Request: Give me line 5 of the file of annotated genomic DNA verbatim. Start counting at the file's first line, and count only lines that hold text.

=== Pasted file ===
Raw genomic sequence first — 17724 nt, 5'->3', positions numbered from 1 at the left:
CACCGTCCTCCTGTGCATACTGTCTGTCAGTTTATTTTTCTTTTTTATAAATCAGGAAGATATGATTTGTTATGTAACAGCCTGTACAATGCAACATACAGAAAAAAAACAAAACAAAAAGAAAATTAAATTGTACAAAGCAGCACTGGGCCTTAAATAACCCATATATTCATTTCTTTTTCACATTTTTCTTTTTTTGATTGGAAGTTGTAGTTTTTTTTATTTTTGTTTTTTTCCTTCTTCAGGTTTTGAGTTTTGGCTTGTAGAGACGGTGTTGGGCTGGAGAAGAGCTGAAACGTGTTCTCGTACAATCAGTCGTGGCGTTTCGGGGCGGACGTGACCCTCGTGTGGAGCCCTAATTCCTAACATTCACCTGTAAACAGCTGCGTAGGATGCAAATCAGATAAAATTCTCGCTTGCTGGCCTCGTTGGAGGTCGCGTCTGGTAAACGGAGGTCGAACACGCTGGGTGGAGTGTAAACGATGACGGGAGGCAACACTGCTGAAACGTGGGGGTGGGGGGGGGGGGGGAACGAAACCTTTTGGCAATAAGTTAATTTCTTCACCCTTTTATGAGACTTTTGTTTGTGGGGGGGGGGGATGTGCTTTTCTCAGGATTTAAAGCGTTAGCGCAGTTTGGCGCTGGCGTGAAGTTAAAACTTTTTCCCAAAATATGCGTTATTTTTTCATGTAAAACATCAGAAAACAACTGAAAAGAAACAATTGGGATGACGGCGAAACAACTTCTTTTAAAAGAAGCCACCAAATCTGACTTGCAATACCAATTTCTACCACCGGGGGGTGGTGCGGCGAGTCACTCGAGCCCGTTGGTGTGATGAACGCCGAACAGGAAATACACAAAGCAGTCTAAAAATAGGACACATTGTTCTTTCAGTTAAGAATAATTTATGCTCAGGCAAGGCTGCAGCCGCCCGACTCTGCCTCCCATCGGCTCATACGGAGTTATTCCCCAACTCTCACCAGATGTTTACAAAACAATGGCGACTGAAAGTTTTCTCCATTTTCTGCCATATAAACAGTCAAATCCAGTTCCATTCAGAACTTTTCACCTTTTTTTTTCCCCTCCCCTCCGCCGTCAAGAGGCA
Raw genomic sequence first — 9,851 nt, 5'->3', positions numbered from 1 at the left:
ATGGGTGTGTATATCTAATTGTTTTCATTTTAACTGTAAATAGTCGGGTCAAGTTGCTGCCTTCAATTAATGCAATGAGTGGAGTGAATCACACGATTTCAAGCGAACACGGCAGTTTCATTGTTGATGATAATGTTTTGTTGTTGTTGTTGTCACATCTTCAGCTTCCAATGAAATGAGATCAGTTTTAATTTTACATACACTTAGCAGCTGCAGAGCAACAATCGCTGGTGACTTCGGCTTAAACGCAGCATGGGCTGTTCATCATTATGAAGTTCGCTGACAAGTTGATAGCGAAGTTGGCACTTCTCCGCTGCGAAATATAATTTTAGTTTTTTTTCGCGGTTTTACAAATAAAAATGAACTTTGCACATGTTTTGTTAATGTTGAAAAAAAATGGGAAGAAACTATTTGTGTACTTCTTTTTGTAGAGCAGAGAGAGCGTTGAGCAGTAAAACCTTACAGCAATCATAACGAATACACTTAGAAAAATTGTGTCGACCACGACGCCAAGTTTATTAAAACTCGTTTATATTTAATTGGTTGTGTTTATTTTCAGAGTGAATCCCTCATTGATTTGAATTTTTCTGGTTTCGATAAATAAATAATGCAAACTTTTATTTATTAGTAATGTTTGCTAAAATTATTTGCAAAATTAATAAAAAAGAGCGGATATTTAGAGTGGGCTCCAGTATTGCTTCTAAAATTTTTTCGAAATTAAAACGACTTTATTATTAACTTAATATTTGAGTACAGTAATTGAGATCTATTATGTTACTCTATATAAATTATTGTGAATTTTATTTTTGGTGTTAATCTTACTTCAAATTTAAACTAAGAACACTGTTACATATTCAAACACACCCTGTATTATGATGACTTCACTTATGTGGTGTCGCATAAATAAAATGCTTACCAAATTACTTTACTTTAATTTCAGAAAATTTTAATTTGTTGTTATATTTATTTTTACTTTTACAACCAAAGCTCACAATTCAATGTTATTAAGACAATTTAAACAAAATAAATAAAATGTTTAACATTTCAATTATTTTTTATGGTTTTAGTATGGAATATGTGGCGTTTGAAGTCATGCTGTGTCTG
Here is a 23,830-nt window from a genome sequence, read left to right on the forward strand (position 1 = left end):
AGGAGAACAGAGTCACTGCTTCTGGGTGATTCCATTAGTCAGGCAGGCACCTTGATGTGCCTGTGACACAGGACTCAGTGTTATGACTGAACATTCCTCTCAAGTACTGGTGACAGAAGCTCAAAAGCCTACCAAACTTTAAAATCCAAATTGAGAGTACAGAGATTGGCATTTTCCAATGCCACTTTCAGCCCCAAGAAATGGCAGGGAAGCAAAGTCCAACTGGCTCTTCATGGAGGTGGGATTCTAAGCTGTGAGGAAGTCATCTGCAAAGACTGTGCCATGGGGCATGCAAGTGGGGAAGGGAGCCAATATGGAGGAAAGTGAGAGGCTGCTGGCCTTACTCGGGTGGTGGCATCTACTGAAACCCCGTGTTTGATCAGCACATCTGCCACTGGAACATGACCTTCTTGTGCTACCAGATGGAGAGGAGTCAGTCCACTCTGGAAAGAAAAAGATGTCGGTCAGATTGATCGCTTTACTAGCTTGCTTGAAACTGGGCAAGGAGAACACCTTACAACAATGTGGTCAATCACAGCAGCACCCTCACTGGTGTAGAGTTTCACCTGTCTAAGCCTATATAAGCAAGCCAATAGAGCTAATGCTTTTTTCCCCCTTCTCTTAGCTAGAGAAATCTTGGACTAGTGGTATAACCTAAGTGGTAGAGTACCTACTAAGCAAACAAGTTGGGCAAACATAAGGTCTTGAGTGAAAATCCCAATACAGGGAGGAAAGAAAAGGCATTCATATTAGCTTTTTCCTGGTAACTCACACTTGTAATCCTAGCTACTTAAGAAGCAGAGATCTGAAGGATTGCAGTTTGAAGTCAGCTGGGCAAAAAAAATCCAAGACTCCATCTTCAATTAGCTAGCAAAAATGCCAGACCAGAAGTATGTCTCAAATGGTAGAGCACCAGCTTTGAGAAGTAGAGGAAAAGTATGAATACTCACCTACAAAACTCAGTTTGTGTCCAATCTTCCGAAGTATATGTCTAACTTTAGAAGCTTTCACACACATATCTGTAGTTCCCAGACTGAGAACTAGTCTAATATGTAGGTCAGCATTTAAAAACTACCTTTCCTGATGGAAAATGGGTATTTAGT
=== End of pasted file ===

Here is a 23,830-nt window from a genome sequence, read left to right on the forward strand (position 1 = left end):